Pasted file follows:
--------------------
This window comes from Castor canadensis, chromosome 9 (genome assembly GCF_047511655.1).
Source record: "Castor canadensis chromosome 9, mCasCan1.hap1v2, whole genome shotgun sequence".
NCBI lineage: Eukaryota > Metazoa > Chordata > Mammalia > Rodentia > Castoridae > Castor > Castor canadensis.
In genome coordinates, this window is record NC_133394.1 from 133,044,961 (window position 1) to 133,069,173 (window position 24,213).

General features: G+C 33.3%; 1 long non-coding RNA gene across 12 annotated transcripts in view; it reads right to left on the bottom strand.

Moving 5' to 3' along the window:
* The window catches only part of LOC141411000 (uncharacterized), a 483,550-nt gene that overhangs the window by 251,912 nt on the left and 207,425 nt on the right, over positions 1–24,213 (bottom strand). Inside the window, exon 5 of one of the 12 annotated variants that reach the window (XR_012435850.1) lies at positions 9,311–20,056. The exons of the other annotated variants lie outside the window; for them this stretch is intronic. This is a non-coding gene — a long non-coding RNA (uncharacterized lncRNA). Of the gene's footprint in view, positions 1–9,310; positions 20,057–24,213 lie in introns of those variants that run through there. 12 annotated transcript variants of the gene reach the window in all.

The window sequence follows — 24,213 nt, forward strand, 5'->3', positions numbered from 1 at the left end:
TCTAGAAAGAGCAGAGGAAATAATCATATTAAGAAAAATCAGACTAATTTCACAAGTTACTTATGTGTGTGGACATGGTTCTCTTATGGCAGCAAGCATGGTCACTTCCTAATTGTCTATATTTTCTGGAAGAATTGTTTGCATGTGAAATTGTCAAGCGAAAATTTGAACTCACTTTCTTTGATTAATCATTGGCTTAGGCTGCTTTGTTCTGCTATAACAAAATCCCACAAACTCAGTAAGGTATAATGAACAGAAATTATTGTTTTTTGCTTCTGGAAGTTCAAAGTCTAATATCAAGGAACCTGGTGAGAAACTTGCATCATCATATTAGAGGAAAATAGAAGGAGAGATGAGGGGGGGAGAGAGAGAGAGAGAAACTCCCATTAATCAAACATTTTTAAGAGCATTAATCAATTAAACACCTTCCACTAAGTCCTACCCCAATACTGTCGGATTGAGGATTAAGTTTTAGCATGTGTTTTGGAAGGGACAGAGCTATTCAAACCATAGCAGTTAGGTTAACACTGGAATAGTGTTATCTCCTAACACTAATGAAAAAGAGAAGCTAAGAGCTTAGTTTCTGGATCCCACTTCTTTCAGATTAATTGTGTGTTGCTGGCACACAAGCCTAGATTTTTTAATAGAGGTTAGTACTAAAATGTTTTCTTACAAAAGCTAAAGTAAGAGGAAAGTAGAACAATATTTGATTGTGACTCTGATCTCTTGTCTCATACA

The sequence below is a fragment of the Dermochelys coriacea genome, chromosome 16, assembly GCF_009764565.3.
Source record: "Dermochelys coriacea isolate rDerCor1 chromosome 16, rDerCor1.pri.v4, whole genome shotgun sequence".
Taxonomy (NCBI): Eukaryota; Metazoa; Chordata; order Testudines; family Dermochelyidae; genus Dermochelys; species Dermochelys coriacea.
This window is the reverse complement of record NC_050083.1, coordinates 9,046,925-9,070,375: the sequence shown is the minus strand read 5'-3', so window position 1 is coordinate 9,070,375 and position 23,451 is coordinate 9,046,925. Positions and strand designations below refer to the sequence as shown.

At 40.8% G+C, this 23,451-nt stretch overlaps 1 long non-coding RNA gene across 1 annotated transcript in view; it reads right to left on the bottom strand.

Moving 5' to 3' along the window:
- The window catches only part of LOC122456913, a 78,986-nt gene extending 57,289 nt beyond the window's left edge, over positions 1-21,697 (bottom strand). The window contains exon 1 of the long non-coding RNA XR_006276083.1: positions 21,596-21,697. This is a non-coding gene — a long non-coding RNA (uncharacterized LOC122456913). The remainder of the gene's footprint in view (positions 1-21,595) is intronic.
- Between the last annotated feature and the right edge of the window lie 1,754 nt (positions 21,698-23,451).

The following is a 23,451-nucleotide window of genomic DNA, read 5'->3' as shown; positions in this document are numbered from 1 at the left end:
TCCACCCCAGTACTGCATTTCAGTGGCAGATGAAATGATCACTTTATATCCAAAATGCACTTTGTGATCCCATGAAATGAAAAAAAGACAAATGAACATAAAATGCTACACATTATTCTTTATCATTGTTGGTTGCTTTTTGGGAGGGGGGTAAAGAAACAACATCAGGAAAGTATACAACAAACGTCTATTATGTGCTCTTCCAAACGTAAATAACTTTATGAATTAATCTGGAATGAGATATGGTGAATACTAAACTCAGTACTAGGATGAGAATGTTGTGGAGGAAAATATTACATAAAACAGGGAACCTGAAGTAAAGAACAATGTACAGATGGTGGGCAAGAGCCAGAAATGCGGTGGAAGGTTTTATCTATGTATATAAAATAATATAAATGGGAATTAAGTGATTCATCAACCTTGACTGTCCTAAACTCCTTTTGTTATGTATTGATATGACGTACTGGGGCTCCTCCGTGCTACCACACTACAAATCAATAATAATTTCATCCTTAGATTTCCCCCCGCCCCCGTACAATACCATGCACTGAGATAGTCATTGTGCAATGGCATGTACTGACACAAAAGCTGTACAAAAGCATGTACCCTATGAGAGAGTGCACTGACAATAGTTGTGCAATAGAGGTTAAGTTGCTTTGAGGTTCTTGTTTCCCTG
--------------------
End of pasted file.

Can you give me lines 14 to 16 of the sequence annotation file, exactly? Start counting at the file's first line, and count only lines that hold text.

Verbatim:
At 40.8% G+C, this 23,451-nt stretch overlaps 1 long non-coding RNA gene across 1 annotated transcript in view; it reads right to left on the bottom strand.

Moving 5' to 3' along the window:
- The window catches only part of LOC122456913, a 78,986-nt gene extending 57,289 nt beyond the window's left edge, over positions 1-21,697 (bottom strand). The window contains exon 1 of the long non-coding RNA XR_006276083.1: positions 21,596-21,697. This is a non-coding gene — a long non-coding RNA (uncharacterized LOC122456913). The remainder of the gene's footprint in view (positions 1-21,595) is intronic.